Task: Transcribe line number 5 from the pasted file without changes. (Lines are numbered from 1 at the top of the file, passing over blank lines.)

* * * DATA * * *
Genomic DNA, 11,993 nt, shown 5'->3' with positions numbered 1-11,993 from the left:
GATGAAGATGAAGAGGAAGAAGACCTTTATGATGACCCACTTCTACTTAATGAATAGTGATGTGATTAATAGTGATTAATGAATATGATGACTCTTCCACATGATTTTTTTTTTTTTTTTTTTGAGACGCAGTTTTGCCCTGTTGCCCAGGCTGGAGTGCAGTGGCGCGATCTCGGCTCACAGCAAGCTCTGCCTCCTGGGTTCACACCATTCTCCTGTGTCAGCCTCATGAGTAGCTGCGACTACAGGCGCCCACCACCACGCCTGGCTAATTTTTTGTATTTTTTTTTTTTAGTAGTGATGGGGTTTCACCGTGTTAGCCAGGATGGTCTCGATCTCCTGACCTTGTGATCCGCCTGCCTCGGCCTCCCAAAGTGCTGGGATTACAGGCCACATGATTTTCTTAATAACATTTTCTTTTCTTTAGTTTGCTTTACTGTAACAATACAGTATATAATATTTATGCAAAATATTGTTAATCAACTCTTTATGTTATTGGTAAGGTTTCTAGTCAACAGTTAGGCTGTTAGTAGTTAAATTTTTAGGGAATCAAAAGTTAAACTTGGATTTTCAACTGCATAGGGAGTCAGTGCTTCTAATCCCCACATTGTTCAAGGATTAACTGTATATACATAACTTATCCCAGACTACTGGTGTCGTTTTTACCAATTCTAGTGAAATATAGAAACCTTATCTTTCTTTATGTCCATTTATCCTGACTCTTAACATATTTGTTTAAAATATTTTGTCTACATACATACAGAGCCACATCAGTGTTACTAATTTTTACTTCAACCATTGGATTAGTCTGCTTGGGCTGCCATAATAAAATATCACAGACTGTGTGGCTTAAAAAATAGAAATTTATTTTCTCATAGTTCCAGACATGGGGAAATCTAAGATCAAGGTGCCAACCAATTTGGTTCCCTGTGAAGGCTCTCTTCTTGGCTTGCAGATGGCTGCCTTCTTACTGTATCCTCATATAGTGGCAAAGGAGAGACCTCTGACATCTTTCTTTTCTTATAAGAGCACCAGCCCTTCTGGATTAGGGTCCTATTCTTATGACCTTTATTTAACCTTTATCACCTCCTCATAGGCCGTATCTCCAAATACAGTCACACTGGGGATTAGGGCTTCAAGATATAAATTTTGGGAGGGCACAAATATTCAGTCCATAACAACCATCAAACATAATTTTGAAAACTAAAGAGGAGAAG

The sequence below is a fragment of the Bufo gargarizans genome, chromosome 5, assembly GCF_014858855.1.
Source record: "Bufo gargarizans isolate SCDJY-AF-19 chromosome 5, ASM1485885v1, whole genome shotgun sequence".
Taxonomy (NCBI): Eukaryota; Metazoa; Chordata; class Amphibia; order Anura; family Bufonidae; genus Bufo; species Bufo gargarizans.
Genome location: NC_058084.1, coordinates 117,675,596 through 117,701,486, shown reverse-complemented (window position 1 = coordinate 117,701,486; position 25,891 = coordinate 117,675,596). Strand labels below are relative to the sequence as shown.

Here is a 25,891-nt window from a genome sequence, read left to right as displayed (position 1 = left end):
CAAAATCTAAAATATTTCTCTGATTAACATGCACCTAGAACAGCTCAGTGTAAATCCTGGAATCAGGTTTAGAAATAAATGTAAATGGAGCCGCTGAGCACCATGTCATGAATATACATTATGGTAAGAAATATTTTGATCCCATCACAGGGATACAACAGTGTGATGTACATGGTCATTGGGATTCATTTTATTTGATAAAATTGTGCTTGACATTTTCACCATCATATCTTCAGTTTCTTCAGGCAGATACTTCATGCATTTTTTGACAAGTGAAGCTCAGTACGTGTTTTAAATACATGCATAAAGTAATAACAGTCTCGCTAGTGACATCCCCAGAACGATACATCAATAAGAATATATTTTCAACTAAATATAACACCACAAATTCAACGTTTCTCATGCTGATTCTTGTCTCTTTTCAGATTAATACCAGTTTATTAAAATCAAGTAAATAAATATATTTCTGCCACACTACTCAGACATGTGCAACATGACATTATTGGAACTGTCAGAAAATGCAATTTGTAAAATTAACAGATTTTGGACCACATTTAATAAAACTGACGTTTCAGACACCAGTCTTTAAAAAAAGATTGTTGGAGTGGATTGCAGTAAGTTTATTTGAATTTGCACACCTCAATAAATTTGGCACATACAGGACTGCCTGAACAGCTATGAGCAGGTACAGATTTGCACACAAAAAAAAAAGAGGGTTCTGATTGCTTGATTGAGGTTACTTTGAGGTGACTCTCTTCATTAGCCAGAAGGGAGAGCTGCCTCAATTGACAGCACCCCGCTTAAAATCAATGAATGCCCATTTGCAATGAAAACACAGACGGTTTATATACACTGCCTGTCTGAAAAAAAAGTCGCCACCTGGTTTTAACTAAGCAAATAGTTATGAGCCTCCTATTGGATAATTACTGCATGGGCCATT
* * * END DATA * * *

Taxonomy (NCBI): Eukaryota; Metazoa; Chordata; class Amphibia; order Anura; family Bufonidae; genus Bufo; species Bufo gargarizans.